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The Sakari Alhopuro Foundation promotes and supports medical research, biodiversity, entrepreneurship as well as cultural and social well-being in Finland.
The Foundation specifically supports young doctors, so that they might have the opportunity to conduct research already during their studies and immediately after graduating.
More research data is needed about the impacts of climate change on our planet’s future. The Foundation seeks to advance an understanding of the biodiversity of nature as a means of promoting a more sustainable use of our natural surroundings.
The application period has ended
The application period for 2023 has now ended. Grant recipients will be informed of the decision personally, and the names of the grant recipients are published on the Foundation’s website by the end of May.
THE PURPOSE OF LIFE IS FOUND IN HELPING OTHERS
‘What is the purpose of life? As a doctor, I have often considered that the purpose of life is found in helping others’, states Sakari Alhopuro, founder of the Foundation.
Get to know the work of researchers by reading our blogs!
Environmental changes increase the burden of disease in Kenya’s Taita HillsDengue, malaria and yellow fever are among the most common vector-borne contagious diseases, in other words, diseases that are transmitted to humans from infected mosquitoes and other arthropods. Climate change has increased their prevalence, and a total of 80 per cent of the world population live in high disease risk areas – therefore, more research data is needed.
Do the microbiome and metabolites influence the development of preeclampsia?Preeclampsia (earlier known as toxaemia) is a pregnancy-related complication, which affects approximately 2–3 percent of pregnant women in Finland. Globally, more than 70,000 mothers and 500,000 babies are annually lost as a result of preeclampsia. Although preeclampsia was identified already before the Common Era, its pathogenetic mechanisms still remain unclear. Our research team is currently investigating possible associations between the human microbiome and metabolites and the pathogenesis of preeclampsia.
More research evidence is needed on diabetic patients in the primary health care settingIn Finland, approximately 350,000 persons have type 2 diabetes, and another 100,000 individuals have diabetes without knowing it. Diabetes causes human suffering and may result in premature deaths, so it is vital to promote its care and control. Since the majority of patients with type 2 diabetes are being treated at the primary health care level, more research evidence is needed concerning this particular patient group.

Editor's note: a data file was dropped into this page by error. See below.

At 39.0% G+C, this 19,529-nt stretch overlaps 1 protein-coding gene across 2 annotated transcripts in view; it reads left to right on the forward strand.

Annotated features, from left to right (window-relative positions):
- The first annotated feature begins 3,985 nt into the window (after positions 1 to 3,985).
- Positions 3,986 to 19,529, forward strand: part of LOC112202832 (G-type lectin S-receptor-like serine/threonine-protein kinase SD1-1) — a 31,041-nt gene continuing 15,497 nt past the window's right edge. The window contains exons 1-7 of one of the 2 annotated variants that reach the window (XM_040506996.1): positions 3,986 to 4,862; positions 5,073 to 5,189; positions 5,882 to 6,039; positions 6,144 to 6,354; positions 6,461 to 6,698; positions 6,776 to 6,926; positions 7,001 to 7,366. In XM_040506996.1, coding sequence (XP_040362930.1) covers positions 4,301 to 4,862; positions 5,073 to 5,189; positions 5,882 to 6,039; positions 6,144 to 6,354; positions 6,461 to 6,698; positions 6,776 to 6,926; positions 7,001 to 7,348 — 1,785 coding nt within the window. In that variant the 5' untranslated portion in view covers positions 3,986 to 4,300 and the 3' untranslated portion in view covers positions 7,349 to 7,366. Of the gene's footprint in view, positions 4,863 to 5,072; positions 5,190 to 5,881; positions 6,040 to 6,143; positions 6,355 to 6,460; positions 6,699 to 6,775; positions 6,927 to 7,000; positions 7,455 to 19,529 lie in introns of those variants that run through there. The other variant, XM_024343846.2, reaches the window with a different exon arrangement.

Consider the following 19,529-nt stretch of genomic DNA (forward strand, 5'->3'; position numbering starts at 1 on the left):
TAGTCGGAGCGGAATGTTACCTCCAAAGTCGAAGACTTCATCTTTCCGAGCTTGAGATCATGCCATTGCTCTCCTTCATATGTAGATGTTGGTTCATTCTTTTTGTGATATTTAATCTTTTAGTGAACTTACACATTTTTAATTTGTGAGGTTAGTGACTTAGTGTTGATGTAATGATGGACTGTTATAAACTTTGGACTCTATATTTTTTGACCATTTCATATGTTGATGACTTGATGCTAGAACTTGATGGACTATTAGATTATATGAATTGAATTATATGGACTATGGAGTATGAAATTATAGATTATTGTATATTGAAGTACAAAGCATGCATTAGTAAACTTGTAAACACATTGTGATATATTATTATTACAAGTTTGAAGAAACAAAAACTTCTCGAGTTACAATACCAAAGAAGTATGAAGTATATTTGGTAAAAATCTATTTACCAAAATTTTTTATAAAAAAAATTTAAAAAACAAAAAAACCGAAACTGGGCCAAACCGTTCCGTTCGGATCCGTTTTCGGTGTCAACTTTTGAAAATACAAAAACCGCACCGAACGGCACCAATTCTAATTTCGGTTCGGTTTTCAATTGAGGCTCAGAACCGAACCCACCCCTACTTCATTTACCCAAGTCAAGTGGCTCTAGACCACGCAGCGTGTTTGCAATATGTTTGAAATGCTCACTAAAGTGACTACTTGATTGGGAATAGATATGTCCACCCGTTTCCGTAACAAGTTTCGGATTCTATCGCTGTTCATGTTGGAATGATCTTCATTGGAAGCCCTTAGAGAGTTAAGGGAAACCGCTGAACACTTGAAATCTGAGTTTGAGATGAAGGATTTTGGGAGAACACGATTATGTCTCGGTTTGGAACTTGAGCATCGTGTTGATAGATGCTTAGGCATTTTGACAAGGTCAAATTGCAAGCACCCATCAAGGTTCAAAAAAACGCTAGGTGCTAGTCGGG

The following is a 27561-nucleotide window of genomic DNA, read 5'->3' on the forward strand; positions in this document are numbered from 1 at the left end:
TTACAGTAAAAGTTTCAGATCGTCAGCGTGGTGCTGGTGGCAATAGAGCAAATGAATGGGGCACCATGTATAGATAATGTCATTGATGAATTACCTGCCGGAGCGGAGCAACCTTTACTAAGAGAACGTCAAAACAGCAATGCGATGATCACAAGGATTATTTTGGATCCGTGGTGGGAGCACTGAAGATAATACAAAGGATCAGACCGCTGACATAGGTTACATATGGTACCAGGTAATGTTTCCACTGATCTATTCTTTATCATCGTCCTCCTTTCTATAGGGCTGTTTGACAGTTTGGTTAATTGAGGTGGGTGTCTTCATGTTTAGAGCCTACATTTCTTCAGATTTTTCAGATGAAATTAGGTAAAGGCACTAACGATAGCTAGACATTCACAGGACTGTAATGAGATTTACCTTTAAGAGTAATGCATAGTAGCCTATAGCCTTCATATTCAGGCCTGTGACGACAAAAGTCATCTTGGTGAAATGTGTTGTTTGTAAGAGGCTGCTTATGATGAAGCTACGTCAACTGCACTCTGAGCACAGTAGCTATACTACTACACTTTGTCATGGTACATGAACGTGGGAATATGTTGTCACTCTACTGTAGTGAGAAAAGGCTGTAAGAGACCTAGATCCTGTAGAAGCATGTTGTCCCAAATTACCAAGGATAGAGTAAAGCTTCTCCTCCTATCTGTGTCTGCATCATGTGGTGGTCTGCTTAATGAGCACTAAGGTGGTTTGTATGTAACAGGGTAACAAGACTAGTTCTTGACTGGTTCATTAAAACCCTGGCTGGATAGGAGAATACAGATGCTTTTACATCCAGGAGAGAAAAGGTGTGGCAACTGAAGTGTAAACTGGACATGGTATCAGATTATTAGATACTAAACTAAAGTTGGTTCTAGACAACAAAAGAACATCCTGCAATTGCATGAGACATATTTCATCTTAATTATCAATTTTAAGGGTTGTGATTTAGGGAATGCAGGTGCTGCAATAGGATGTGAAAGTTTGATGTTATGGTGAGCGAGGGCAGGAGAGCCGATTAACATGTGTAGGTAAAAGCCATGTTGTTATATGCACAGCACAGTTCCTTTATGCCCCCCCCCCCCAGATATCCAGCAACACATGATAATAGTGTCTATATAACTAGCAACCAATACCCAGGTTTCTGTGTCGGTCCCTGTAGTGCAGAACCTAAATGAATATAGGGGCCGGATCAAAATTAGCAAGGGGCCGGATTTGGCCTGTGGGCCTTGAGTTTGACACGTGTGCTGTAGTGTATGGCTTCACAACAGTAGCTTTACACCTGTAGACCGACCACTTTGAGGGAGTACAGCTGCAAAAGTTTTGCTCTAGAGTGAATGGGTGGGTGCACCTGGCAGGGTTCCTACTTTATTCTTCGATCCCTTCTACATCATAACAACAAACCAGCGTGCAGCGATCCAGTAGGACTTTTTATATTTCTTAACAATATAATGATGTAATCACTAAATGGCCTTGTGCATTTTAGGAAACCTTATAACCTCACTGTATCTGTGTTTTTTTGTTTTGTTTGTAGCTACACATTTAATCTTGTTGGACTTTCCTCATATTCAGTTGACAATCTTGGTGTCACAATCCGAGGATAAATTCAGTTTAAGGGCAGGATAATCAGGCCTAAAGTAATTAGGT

The first ever Sakari Alhopuro Prize awarded to Professor Kalervo Väänänen and archipelago nature photographer Jaakko RuolaThe Sakari Alhopuro Foundation’s Board has selected Professor Kalervo Väänänen and nature photographer Jaakko Ruola as the recipients of the Sakari Alhopuro Prize. The prize is awarded in recognition for their influential contribution to the protection of the Archipelago Sea. Now awarded for the first time, the prize sum amounts to 50,000 euro to be shared by the prize winners.
Saving the Archipelago Sea calls for legislative actions, the stick and the carrotsThe Archipelago Sea is one of the most spectacular natural environs in Finland – but for how long? Eutrophication caused by phosphorus and the resulting algal blooms in the sea pose a serious threat to the natural and recreational values of the unique marine environment and the various forms of livelihood in the archipelago. Immediate, binding and efficient actions are needed to reverse the current development.
Professor Pentti Huovinen received the A. I. Virtanen PrizeNamed after the only Finnish Nobel laureate in science, the A .I. Virtanen Prize has been awarded to Professor Pentti Huovinen in recognition of his internationally significant research in the field of bacteriology.
Professor Emeritus Pekka Niemelä: “Root causes for the loss of nature derive from the Age of Enlightenment"According to Pekka Niemelä, Professor (emer.) of Biodiversity and Environmental Science at the University of Turku, the accelerating loss of nature cannot be explained by climate change and related factors alone. He suggests that the root causes for the current state of nature derive from the Age of Enlightenment when humankind attempted to establish dominion over nature – with fateful consequences.
Sakari Alhopuro Foundation
Board of Directors of the Foundation
Professor of Bacteriology
Professor Emeritus of Environmental Research
Email addresses are in the form: firstname.lastname(at)sakarialhopuronsaatio.fi